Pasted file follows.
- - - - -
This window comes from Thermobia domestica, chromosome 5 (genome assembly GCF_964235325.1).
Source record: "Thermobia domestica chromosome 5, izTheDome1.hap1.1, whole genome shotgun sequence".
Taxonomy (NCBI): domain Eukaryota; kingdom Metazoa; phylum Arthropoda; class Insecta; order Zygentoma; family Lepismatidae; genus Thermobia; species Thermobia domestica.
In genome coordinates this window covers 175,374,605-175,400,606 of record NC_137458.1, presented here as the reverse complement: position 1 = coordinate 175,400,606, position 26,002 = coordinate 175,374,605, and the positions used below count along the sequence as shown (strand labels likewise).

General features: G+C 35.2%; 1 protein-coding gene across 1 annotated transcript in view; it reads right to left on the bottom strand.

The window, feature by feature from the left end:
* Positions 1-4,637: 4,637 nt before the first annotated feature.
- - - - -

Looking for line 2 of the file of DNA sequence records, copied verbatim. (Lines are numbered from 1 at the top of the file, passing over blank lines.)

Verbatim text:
Source record: "Thermobia domestica chromosome 5, izTheDome1.hap1.1, whole genome shotgun sequence".